How quickly do you implement new technology into your production environment?  Do you wait for a few Fortune 500 companies to integrate it first before jumping on board, or do you help lead the way and tout your company as one that stays on the cutting edge of technology?  The answer lies with the leadership of your company and the risks they’re willing to take. 

Some companies just like to be first; first to announce a new product line, first to boast about company accolades, and the first on the block to use the latest technology innovations.  The CIOs of these companies were probably the same kids in high school who cut in line.  Now, they’re steering businesses and getting ahead by utilizing the newest IT trends.  Or are they setting trends?

Being first is especially important if you work in a highly competitive service oriented industry such as healthcare.  Announcing to the world that you can perform a service faster, better and safer than the competition is a huge competitive advantage.  Customers adopt vendors to call their own as much as vendors attempt to hang onto the customers they already have.  A certain level of comfort and commitment is achieved, so prying even one customer away from the competition can be a tough assignment.  Touting new technology is often used as the competitive edge executives are looking for. 

Knee-jerk moves to newer IT technologies can have ill effects too though.  Sometimes it’s not good to be first, no matter the marketing spin and media chatter.  Take Clark Material Handling Company for instance.  In the late 90s, the then CIO made the decision to migrate the company’s aging mainframe-based ERP system to a Silicon Graphics system running Baan software with an Informix database (I know, it’s still painful to say today).  This was the first time ever that the Baan ERP system was installed on SGI hardware.  Much press coverage was given to the CIO and Clark in the industry and IT trade magazines.  However, it did not go smoothly and never ran as reliably as expected, costing the CIO his job and the company millions of dollars in support fees.  The decision ultimately ended in the company filing Chapter 11 bankruptcy three years later.  Other factors went into the filing, of course, but it began with that initial decision to be first (I should point out that Clark eventually recovered after restructuring their operations).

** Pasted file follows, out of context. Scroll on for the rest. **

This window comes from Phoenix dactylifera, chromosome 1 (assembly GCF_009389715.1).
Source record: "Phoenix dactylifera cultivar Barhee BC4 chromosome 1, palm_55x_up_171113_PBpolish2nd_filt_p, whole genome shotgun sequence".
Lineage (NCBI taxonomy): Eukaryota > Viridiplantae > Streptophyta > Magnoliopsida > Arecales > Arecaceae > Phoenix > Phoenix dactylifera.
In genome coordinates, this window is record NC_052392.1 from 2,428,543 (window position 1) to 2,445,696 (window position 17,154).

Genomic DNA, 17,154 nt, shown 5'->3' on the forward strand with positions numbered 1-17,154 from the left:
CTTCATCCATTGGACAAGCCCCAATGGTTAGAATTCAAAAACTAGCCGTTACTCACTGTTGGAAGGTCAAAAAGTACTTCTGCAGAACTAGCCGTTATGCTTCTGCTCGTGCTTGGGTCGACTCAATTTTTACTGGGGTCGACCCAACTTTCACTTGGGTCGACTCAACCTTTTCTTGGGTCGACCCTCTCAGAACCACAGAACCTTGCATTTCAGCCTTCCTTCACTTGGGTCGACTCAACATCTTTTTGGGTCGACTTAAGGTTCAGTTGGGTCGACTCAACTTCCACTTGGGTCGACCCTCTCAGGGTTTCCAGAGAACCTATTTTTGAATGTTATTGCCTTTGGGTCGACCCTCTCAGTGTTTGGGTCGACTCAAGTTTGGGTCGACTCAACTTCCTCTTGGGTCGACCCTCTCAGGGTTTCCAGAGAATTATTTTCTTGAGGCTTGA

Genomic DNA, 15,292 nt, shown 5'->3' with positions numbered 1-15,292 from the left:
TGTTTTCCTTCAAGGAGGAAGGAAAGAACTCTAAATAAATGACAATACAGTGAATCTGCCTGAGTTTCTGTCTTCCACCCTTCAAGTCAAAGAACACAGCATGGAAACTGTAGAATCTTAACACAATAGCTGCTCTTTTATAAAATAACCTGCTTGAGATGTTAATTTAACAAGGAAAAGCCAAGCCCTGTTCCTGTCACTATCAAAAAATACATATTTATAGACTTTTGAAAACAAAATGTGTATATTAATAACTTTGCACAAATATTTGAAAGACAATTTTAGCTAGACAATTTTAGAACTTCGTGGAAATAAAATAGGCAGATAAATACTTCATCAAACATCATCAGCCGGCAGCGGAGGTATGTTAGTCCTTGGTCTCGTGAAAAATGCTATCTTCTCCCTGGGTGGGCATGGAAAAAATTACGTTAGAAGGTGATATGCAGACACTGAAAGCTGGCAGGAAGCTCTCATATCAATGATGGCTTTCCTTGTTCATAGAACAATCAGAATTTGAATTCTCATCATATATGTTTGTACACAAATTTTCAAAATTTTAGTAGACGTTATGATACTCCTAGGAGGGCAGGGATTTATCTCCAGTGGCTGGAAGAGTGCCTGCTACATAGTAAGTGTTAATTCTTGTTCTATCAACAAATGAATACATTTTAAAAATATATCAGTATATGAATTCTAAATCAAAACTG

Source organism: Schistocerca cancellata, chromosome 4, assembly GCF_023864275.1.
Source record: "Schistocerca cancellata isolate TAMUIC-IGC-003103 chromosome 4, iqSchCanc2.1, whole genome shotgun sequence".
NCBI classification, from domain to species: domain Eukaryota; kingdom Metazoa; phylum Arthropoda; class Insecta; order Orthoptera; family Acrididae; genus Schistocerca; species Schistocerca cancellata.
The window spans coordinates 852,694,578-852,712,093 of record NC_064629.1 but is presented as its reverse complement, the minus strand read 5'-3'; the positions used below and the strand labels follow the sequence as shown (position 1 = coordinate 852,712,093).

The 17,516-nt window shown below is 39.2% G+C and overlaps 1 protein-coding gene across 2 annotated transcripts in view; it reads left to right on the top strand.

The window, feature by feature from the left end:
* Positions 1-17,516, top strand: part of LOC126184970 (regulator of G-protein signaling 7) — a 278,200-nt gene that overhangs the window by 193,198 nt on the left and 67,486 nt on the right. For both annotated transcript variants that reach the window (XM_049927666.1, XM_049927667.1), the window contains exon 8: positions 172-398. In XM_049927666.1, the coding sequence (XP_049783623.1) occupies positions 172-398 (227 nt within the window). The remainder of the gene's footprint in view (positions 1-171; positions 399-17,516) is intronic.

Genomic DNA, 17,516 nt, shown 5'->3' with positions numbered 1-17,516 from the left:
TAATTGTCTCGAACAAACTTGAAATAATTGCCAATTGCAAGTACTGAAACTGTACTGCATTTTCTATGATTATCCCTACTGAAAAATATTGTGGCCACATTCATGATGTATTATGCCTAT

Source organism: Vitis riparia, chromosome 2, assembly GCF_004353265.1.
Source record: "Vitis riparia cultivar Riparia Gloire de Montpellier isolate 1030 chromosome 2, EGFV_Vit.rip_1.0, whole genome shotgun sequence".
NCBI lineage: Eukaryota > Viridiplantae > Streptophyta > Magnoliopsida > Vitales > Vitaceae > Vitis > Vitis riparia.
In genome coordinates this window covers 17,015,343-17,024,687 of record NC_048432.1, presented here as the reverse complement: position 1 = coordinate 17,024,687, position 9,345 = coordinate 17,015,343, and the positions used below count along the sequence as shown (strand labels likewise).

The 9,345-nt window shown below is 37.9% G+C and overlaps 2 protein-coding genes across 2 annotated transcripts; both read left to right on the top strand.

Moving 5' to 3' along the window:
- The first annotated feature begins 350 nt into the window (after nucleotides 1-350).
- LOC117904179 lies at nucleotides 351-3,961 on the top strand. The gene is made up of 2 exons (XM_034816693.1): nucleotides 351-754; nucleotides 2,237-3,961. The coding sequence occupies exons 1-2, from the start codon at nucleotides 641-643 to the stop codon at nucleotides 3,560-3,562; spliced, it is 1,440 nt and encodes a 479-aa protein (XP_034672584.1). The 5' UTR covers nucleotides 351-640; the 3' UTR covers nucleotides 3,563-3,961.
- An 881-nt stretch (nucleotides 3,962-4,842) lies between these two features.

Clark was an extreme example and somewhat dated, you say.  Plug in your own example using newer technology.  Maybe you have your own personal illustration.  Many companies were early adopters of voice over IP (VoIP), and attempted voice and data convergence.  Most of the initial implementations succeeded, but not without costs and lessons learned.  Reliability was especially problematic.  But sometimes it’s not the new technology that is the problem it is the other supporting technologies.  In the case of VoIP, it was QoS that needed to evolve before it could become truly reliable.  Other similar cases can be made for open-source migrations and server and application virtualization software.  Early adopters accept the risks with the rewards. 

So what am I saying, don’t stay at the forefront of the improvements IT has to offer businesses?  No, of course not.  I am simply reminding you to do your research and examine the valuable lessons learned by other companies, even if it is not the exact same technology in question.  The most often sited cause of implementation failure is not the new IT advancement, but the lack of planning.  Assign a taskforce and commit the resources required to get the job done right the first time.  Pay a third party to perform a thorough site analysis, and get an upfront vendor commitment to see the implementation through to the end.  Don’t let being first be the reason your plan fails.  Let it be a positive example for how to do it right.